In order to be fully prepared for the Tarawera Ultra Marathon a quick search of the race calendar was required to find a race, to get in some speed work, and to develop the important confidence. So in one and a half weeks time I will be lining up on the start line of the 50km London Ultra ( http://www.ultrarace.co.uk/events/details/?eventid=111 ). Checking out last year's results it was jointly won by Craig Stewart (GB team mate in Connemara, Ireland) in 3 hours 42 minutes. So this gives me some indication of the demands of the course in terms of race duration. With regards to terrain, undulating or flat, muddy or dry, I will have to wait for the day to find out. So an early start to my racing this year, prior to hopefully some warm weather training in New Zealand. I'm not totally sure of what other races I will do whilst in New Zealand, however, with trail running just at the start of a boom out there, I'm sure I will be able to find one other exciting event.
This now just leaves one more race for the year, in between the Lakeland 100 and the Beachy Head Marathon. For a wee while, following UTMB, there was some thought to maybe moving into multi-day ultra events. I have never raced a multi-day event and the idea to give it a go seemed appealing. Probably the most prestigious multi-day event I have heard of is the eight day Trans Alpine Run ( http://www.transalpine-run.com/alps_cross_start.htm ) at the start of September, that runs through Germany, Austria and Italy. Being only 5 weeks following the Lakeland 100, would I be recovered? Another concern was would the prospect of running such an big event detract me from the Lakeland 100 being my key focus for the year. In the end I decided to leave the Trans Apline Run until 2014 (well that is really long term planning!). But the idea of a multi-day event within the UK still sounds appealing, so I am tentatively thinking about the three day Ring of Fire Ultra Trail event (http://www.ringofire.co.uk/ ) at the start of September, that invloves one complete circuit of the Isle of Anglesey, North Wales. However, no firm commitments will be made until our return from New Zealand in June.
So all sorted, my seven races for the year:
19th February - London Ultra - 50 km
17th March - Tarawera Ultra Marathon - 100 km
May - Race in New Zealand
23rd June - Endurancelife Classic Quarter - 44 mile
27th July - Montane Lakeland 100 - 104 mile
September - Ring of Fire 3-Day Ultra - 131 mile
27th October - Beachy Head Marathon - 26 mile
It looks like it should be another great year of trail racing. Remember if any of you are doing these races, please say hello and introduce yourself. It is always nice to meet readers of my blog, as with over 40,000 hits I know there are at least a few people that read my 'words of wisdom', but until I meet them they are simply a number on the page counter!
Just a couple of things before I sign off. A week before Christmas within the blog post http://ultrastu.blogspot.com/2011/12/thoughts-on-pacing-strategy-for.html#comment-form I gave my views on the negative split. Starks asked the following question; "If you were to run a road marathon next week, what would be your estimated splits for both halves? How fast would you run the first half? As if you were running a half marathon? Similarly, how fast would you run the first 10K?" Having not raced a road marathon for quite a few years I didn't really know how to answer, so I dug out some data from the 1995 London Marathon where I set my personal best time of 2 hours 29 mins to try to look at how much of a positive split is required to take into account fatiguing during the event.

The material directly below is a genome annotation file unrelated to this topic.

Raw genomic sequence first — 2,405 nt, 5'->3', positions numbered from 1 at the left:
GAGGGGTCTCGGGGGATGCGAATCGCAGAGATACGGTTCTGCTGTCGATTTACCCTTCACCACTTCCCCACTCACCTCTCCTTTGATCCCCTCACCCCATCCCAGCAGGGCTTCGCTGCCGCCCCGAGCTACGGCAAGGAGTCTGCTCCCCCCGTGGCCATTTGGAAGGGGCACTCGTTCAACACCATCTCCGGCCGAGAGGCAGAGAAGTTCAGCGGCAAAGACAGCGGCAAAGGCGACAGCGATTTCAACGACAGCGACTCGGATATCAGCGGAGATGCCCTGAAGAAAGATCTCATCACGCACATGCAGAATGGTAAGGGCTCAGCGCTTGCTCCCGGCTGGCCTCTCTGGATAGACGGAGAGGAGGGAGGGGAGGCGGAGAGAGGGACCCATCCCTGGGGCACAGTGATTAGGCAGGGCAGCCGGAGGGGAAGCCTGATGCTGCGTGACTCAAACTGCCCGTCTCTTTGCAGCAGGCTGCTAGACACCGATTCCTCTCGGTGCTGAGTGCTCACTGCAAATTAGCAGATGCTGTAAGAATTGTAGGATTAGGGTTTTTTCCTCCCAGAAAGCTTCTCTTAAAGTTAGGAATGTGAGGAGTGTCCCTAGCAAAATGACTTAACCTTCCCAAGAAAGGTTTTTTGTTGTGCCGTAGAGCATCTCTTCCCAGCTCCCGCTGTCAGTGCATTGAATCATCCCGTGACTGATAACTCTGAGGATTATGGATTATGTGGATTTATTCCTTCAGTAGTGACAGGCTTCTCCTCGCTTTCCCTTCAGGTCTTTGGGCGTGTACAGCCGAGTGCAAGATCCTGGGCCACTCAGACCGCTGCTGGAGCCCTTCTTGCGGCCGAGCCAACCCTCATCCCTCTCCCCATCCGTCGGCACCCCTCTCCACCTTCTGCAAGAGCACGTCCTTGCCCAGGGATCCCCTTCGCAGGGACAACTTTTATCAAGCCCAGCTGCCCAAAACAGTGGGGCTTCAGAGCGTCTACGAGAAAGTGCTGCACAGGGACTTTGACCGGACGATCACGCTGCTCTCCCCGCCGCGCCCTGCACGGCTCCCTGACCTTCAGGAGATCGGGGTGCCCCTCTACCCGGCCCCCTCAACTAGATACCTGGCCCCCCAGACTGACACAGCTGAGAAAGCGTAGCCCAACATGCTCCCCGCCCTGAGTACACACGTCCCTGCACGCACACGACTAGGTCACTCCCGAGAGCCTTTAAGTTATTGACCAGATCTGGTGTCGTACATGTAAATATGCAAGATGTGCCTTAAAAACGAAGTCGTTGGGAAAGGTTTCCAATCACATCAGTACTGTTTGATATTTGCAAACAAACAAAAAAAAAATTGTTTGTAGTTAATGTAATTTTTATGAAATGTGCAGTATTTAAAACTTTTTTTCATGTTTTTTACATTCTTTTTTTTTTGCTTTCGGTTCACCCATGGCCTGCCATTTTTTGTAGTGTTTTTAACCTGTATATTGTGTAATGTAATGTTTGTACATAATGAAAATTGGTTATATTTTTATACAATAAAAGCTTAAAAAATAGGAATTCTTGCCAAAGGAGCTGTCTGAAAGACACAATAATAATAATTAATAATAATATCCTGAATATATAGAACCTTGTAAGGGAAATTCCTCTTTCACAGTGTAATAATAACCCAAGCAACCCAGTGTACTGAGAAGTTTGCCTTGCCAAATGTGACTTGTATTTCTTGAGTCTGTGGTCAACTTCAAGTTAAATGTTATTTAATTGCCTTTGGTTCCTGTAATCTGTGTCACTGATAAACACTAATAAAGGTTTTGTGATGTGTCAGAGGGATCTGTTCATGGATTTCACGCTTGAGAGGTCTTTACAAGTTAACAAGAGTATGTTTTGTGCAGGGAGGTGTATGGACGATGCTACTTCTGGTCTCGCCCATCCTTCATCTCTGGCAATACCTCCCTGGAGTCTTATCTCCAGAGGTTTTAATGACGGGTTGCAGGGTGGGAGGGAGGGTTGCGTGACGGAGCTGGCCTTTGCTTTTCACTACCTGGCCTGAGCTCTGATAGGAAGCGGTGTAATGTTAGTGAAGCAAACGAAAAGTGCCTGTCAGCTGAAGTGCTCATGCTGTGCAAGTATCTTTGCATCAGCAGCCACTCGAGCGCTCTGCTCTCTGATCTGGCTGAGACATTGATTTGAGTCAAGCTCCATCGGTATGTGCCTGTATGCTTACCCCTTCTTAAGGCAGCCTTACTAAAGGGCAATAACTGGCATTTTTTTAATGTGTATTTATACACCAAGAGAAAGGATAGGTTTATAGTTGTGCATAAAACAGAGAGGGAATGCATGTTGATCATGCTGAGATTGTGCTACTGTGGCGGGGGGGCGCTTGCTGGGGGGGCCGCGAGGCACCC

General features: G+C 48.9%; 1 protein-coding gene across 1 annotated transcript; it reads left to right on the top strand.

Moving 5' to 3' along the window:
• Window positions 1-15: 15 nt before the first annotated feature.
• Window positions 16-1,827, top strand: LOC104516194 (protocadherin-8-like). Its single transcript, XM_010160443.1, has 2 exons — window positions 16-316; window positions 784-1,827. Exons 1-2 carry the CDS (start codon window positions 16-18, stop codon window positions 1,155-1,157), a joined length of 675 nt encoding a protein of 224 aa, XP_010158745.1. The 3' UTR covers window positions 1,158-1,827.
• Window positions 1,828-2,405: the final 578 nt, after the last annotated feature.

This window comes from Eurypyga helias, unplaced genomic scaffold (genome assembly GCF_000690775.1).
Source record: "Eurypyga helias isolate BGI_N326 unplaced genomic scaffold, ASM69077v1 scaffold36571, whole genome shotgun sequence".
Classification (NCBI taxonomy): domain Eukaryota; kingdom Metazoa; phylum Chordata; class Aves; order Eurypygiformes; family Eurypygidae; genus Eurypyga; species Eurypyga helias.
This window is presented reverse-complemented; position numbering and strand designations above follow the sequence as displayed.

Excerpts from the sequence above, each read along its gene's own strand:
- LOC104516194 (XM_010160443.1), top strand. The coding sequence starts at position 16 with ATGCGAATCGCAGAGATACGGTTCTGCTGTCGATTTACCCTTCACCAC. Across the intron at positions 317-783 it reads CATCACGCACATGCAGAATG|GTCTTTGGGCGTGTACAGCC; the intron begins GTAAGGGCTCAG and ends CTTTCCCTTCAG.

I looked at my average heart rate and average mile pace for five different 5mile blocks during the race. I ignored the first and last miles. I looked at how much I fatigued, how much I slowed down, and how that related to my heart rate for the slower pace. During the race I did a massive positive split, being 71:16 and 78:18 to give me my 2:29:34. The table below shows the data. Really interesting in that for every 30 minutes of racing, for approximately the same heart rate, I slowed 13 seconds per mile!
So what does this data tell us. Not sure really apart from confirming that to run a negative split in race time requires a massively unbalanced split in intensity / effort / race focus, what ever you want to call it. No wonder less that 5 percent of runners achieve it, and I would expect that most of those runners would have achieved a faster finishing time if they hadn't gone so slow during the first half!
So I'm not sure if I have answered Starks question, but it was interesting for me, going back nearly 17 years!
My second aside before I sign off is that I am doing another talk. Yes, having presented in Lake District, Yorkshire, Cheshire and Dorset last year, I was approached by a fellow runner within my village, whether I would like to do a talk to help promote the recently renamed running club UCKFIELD RUNNERS (formerly Utopia Runners). So at 7:00pm on Friday 17th February at Uckfield Civic Centre I am doing a presentation titled "Marathon Running Preparation Principles to Enhance Personal Achievement" The talk will be relevant for both novice and experienced runners. Click HERE for more details:
E-mail Peter Wilkes email@example.com to reserve a place.
Time to sign off with a quote from 2010 Western States winner Geoff Roes on his thoughts on speed training. Relevant as I have been giving some thought to my planned training for the coming year: "Racing 50 or 100 miles is about strength and endurance. It's about nutrition and hydration. It's about patience, stubbornness, and determination. It's about lots of things, but it's really not much about leg speed. ... I do believe that doing speed work in training for 50 and 100 mile races (especially hilly, technical ones) does nothing to make us "faster" on race day." (Geoff Roes, 2011) Pg 42 from the book titled Relentless Forward Progress by Bryon Powell (An okay book overall, but it does have a few pretty good sections).